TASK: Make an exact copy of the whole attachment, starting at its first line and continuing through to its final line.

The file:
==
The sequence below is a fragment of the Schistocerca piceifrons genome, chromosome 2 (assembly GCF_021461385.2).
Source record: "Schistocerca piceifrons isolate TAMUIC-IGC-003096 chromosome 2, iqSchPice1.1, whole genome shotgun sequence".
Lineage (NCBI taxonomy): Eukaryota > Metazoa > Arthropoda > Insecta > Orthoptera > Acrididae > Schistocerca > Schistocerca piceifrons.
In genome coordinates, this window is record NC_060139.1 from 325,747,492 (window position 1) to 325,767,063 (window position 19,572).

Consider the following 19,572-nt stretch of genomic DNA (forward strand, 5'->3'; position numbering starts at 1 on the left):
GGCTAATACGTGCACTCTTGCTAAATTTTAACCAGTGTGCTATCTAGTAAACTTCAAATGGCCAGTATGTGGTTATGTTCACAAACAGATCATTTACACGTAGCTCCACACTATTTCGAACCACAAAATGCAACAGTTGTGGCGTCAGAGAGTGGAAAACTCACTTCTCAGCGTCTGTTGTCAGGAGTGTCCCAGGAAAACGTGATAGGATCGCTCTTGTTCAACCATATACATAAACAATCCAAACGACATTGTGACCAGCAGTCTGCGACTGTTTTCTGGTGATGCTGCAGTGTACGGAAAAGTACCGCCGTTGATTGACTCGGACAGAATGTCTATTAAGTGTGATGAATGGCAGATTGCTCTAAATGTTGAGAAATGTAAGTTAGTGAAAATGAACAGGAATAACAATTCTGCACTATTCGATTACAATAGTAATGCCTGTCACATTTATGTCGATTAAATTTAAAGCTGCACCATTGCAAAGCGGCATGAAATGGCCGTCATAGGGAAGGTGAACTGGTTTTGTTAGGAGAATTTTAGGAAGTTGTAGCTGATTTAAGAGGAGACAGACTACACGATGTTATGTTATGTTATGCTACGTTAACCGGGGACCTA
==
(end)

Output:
The sequence below is a fragment of the Schistocerca piceifrons genome, chromosome 2 (assembly GCF_021461385.2).
Source record: "Schistocerca piceifrons isolate TAMUIC-IGC-003096 chromosome 2, iqSchPice1.1, whole genome shotgun sequence".
Lineage (NCBI taxonomy): Eukaryota > Metazoa > Arthropoda > Insecta > Orthoptera > Acrididae > Schistocerca > Schistocerca piceifrons.
In genome coordinates, this window is record NC_060139.1 from 325,747,492 (window position 1) to 325,767,063 (window position 19,572).

Consider the following 19,572-nt stretch of genomic DNA (forward strand, 5'->3'; position numbering starts at 1 on the left):
GGCTAATACGTGCACTCTTGCTAAATTTTAACCAGTGTGCTATCTAGTAAACTTCAAATGGCCAGTATGTGGTTATGTTCACAAACAGATCATTTACACGTAGCTCCACACTATTTCGAACCACAAAATGCAACAGTTGTGGCGTCAGAGAGTGGAAAACTCACTTCTCAGCGTCTGTTGTCAGGAGTGTCCCAGGAAAACGTGATAGGATCGCTCTTGTTCAACCATATACATAAACAATCCAAACGACATTGTGACCAGCAGTCTGCGACTGTTTTCTGGTGATGCTGCAGTGTACGGAAAAGTACCGCCGTTGATTGACTCGGACAGAATGTCTATTAAGTGTGATGAATGGCAGATTGCTCTAAATGTTGAGAAATGTAAGTTAGTGAAAATGAACAGGAATAACAATTCTGCACTATTCGATTACAATAGTAATGCCTGTCACATTTATGTCGATTAAATTTAAAGCTGCACCATTGCAAAGCGGCATGAAATGGCCGTCATAGGGAAGGTGAACTGGTTTTGTTAGGAGAATTTTAGGAAGTTGTAGCTGATTTAAGAGGAGACAGACTACACGATGTTATGTTATGTTATGCTACGTTAACCGGGGACCTA